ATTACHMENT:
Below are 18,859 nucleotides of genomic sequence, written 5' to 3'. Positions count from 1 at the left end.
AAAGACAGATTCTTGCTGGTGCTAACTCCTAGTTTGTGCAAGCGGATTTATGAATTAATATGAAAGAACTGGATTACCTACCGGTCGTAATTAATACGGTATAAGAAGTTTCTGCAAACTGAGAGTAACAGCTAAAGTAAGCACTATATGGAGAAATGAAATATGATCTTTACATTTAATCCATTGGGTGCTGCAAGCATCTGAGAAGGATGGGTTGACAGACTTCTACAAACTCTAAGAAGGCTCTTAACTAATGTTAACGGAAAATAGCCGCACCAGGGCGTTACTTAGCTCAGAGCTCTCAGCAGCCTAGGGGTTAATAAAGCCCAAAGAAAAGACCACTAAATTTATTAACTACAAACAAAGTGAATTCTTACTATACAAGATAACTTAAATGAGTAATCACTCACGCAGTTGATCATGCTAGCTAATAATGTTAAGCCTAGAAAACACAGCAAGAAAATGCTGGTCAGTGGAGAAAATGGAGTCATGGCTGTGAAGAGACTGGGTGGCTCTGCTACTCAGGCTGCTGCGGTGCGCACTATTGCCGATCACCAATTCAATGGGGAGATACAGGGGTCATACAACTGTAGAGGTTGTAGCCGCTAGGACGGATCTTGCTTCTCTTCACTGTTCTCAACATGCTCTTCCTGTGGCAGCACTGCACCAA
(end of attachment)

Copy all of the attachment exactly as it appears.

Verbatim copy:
Below are 18,859 nucleotides of genomic sequence, written 5' to 3'. Positions count from 1 at the left end.
AAAGACAGATTCTTGCTGGTGCTAACTCCTAGTTTGTGCAAGCGGATTTATGAATTAATATGAAAGAACTGGATTACCTACCGGTCGTAATTAATACGGTATAAGAAGTTTCTGCAAACTGAGAGTAACAGCTAAAGTAAGCACTATATGGAGAAATGAAATATGATCTTTACATTTAATCCATTGGGTGCTGCAAGCATCTGAGAAGGATGGGTTGACAGACTTCTACAAACTCTAAGAAGGCTCTTAACTAATGTTAACGGAAAATAGCCGCACCAGGGCGTTACTTAGCTCAGAGCTCTCAGCAGCCTAGGGGTTAATAAAGCCCAAAGAAAAGACCACTAAATTTATTAACTACAAACAAAGTGAATTCTTACTATACAAGATAACTTAAATGAGTAATCACTCACGCAGTTGATCATGCTAGCTAATAATGTTAAGCCTAGAAAACACAGCAAGAAAATGCTGGTCAGTGGAGAAAATGGAGTCATGGCTGTGAAGAGACTGGGTGGCTCTGCTACTCAGGCTGCTGCGGTGCGCACTATTGCCGATCACCAATTCAATGGGGAGATACAGGGGTCATACAACTGTAGAGGTTGTAGCCGCTAGGACGGATCTTGCTTCTCTTCACTGTTCTCAACATGCTCTTCCTGTGGCAGCACTGCACCAA